By Catherine Wagley
By Catherine Wagley
By Wendy Gilmartin
By Jennifer Swann
By Claire de Dobay Rifelj
By L.A. Weekly critics
By Catherine Wagley
By Zachary Pincus-Roth
Alone on a concert stage or facing an orchestra, András Schiff is a comforting presence. He puts on no airs, nor does his music-making. Something about his quiet, undemonstrative manner tells us that we, and his chosen music, are in trustworthy hands. This was so last season at Disney, in his intelligent solo performance of Bach’s “Goldberg” Variations. It was so again a week ago, when he joined the Philharmonic as both soloist and conductor in a curious program that contained nothing truly great, gathered in quite a lot from music’s lower shelves in fact, and still ended up enjoyable — at times even enchanting beyond expectations. This happened, I think, because of the sense that Schiff always gives off — in concerts I have attended, on recordings I treasure, and also on some videos that have come my way — that he believes, profoundly and unalterably, in what he is doing. Without naming names, I have the feeling, and so do you, that there are only a few musicians on this planet about whom that can so easily be said.
Schiff began his program with one of the 12 Symphonies for String Orchestra that the very young Felix Mendelssohn composed as muscle-stretching exercises. Some of these juvenile pieces, in fact, turned out to be quite handsome, grown-up compositions, and there are recordings to bear this out. Schiff conducted one of the shorter of these works, No. 10 in B minor, a slow preamble leading to a dark, beautifully formed allegro — a real discovery and, as it happened, by some distance the best music on the program. Then came music for piano and orchestra by Robert Schumann, not the Concerto (which I’m sure Schiff plays marvelously) but an unfamiliar one-movement piece, the Introduction and Allegro Appassionato. It begins like Schumann at his most romantic: rippling piano arpeggios and a moonstruck horn solo; then it turns dramatic. It struggles ardently, but also seems at times to self-strangle on its own gesticulations — as if to prove to us why it doesn’t get performed very often. Still, it was worth the hearing this once. Then, to clear the air, there came the better-known D-major Piano Concerto of Haydn, an agreeable piece that lives on its composer’s name without having anything much to say on its own.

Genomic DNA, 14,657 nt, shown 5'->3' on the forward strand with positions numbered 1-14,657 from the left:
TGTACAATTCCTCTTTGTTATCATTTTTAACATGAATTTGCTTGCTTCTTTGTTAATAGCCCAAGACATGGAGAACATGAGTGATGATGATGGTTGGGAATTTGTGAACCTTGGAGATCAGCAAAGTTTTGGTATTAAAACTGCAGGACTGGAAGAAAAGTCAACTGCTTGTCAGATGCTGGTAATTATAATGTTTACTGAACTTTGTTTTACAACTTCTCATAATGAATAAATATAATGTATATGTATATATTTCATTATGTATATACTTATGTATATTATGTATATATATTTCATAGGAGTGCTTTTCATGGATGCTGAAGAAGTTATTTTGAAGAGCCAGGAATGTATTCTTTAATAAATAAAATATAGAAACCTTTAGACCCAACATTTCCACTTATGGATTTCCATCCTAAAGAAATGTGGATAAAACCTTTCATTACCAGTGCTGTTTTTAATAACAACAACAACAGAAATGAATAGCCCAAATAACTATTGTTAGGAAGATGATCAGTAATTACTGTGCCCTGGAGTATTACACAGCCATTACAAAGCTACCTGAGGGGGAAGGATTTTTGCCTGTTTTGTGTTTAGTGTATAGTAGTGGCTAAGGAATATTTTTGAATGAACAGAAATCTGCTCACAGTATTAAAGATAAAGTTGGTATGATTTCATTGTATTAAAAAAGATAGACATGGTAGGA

More Schumann ended the concert — the “Spring” Symphony, amiable, sometimes downright jovial (with even a triangle added to the percussion contingent, to underscore the jollity), but with its prettiest moments hopelessly thickened by Schumann’s orchestral ineptitude and, thus, beyond repair. Of Schumann’s four symphonies, I find this the one with the most attractive ideas and the clumsiest manner of setting them forth: melodic lines ruined by excessive doubling, solo winds reduced to squalls. It makes you (or me, anyhow) want to get down there and rescore the piece for toy instruments, or perhaps kazoo and harpsichord. Under Schiff’s fond leadership, the music huffed and burbled nobly and bravely along its uphill path. All that love, and the cause was lost nonetheless. It always is.